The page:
Elsewhere, with very different pressures, the two Folkestone grammar schools are following the lead of Dover in running their own alternative Shepway test to the Kent 11 plus for entry from September 2014 onwards (closing date is July 19th). Success in either will secure a place. Here, the tests used will include Verbal and Non-Verbal Reasoning and tests set to address the National Curriculum Key Stage 2 targets in English and Mathematics. The FSG website makes clear the reason for the introduction: “The reason we are making this change and introducing a second test is to ensure the maximum opportunity for girls in Shepway to demonstrate that they are of selective ability. The second test should also mean that fewer parental appeals are necessary later in the year”. There are plenty of vacant spaces at the two schools, and these alternative tests are designed to help fill them. This was the original rationale for the two Dover grammars introducing their test, a strategy which has proved highly successful, in particular at Dover Girls. This year the school turned away 34 girls who placed the school as first preference, all having qualified by one or both tests on March 1st (Dover Boys rejected 4). The Dover test clearly identifies children who will benefit from a grammar school curriculum, as can be seen by Dover Girls' consistent appearance at the top end of Kent grammar school league tables. Sadly, the grammar schools in Dover and Folkestone appear to have been unable to agree to a common test, but sensibly local children are unable to take all three tests as Dover and Shepway tests both take place on the morning of 14th September. They won't be the last schools to go down this route.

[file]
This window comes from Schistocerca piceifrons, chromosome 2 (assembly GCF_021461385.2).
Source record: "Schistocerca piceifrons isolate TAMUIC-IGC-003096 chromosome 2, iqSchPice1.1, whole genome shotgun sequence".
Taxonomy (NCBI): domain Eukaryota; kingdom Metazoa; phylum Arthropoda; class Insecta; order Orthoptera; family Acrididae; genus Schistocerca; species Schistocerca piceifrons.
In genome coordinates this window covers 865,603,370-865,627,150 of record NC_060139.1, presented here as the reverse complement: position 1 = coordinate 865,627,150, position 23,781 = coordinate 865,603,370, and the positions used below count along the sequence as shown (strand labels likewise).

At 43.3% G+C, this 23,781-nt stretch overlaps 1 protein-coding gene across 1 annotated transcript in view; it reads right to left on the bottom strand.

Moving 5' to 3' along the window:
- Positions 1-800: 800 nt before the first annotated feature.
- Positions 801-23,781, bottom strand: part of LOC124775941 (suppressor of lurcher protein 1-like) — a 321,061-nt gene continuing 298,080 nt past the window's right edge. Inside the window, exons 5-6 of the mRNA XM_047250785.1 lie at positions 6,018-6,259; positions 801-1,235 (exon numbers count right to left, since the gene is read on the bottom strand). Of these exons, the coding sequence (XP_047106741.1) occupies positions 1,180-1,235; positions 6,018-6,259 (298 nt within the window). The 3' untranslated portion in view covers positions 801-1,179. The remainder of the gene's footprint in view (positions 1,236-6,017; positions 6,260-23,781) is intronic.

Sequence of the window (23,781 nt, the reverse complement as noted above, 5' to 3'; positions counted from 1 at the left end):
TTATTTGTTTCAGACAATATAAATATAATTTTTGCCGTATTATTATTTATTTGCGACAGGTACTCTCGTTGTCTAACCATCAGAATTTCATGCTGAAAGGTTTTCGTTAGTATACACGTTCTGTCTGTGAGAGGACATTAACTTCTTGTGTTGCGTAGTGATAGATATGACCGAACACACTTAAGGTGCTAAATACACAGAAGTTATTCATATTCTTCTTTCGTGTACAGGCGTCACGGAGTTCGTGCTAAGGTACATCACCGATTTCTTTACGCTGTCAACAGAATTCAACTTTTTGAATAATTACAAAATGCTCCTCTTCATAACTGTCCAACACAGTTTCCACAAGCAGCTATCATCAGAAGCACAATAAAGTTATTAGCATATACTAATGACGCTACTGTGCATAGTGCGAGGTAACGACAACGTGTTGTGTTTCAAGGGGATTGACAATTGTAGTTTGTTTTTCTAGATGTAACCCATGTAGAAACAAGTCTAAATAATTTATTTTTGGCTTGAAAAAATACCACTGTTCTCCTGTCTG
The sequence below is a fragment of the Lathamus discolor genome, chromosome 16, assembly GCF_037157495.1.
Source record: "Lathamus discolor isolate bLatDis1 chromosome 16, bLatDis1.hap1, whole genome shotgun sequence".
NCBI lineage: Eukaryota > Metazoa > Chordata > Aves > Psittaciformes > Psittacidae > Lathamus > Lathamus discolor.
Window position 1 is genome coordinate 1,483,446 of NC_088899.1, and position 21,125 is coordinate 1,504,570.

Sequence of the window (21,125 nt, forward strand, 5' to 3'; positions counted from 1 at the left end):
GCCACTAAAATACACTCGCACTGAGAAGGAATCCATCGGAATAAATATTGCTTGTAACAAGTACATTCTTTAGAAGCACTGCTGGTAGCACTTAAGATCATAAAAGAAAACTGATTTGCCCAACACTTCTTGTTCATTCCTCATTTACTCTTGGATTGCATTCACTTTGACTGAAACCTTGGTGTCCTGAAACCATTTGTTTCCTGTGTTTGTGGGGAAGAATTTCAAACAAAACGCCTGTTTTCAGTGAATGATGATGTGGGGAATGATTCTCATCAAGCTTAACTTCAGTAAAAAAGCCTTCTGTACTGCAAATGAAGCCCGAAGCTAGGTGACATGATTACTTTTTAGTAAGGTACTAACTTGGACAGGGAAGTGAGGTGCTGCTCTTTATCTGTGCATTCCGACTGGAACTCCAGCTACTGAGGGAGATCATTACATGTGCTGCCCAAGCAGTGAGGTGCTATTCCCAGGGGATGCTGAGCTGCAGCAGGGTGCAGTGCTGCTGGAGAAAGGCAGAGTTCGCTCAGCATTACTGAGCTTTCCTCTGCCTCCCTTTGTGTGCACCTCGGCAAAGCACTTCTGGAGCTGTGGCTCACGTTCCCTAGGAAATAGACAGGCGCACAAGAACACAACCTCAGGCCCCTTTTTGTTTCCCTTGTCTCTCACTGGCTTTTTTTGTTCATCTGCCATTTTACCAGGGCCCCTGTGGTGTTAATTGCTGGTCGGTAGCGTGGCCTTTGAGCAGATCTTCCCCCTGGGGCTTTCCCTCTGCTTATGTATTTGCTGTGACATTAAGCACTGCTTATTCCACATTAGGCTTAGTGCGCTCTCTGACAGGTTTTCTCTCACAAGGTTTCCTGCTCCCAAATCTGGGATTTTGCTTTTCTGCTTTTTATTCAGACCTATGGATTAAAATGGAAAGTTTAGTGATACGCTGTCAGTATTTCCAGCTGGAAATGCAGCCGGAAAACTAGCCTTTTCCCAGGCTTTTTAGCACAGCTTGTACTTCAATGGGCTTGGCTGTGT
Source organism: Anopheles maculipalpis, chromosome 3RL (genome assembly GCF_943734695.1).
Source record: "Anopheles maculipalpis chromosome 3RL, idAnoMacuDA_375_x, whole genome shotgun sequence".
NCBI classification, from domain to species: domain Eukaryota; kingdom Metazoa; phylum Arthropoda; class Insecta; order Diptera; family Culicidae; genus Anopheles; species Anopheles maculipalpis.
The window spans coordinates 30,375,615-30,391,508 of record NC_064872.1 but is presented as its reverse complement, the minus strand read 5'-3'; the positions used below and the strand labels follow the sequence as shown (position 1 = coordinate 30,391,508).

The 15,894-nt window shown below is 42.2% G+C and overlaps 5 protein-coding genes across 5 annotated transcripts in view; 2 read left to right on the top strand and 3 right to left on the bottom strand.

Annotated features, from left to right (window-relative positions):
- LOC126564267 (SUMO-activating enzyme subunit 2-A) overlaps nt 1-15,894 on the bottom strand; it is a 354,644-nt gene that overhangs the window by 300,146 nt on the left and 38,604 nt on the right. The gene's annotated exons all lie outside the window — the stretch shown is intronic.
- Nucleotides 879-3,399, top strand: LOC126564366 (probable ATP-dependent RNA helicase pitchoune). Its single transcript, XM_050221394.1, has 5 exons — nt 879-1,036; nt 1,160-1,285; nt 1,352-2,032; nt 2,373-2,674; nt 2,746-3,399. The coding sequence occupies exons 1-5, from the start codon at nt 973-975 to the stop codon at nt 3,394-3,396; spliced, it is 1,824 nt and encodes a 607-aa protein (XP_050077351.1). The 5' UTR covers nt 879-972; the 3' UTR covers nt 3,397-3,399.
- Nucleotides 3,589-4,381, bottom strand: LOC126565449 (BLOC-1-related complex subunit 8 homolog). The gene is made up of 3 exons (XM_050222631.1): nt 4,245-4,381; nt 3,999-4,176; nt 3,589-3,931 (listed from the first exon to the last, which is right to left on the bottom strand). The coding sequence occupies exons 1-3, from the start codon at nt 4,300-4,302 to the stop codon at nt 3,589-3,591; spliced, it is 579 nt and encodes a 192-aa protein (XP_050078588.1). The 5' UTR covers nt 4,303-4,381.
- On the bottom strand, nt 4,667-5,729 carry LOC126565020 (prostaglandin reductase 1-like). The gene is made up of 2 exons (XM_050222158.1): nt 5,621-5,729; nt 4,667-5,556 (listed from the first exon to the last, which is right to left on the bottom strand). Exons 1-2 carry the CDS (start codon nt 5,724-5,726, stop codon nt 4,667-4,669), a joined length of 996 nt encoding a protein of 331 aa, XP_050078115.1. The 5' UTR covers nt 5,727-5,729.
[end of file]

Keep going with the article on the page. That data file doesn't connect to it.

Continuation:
Meanwhile, the two Chatham grammar schools already admit children through success at either the Medway or the Kent tests, and are also looking again at their own alternative assessment for 2015 onwards, having been turned down for 2013 admission.
Sadly, KCC's response to the statement by the previous Cabinet Member for Education that "the Kent Test may not be fit for purpose", appears to be a too limited change, too late to hold the line.
Two historical footnotes:
1) The Harvey Grammar School & Folkestone School for Girls tried to introduce their own tests, possibly using the Dover tests themselves, some eight years ago but KCC complained to the Schools Adjudicator about all four schools. In a rather complex judgement, the Adjudicator ruled that Dover Boys Grammar could keep the test they had set up, as they were a Foundation School, Dover Girls Grammar could introduce it on gender equality grounds, against KCC's wishes although this was a county school; Folkestone School for Girls, although a Foundation School, could not now introduce it as there would be no gender equality because KCC could block Harvey, it then being a county school!
2) In the early nineties, the six grammar schools of Dartford & Gravesham set up the North West Kent Grammar Schools assessment, completley independent of the Kent Test, because of dissatisfaction with the Kent 11 plus. Results of the two sets of tests were not transferable,, but few children took both tests, as there was a greater tendency to look to one's local school. The scheme lasted successfully for around ten years, and finally came to an end folowing intense KCC lobbying against it.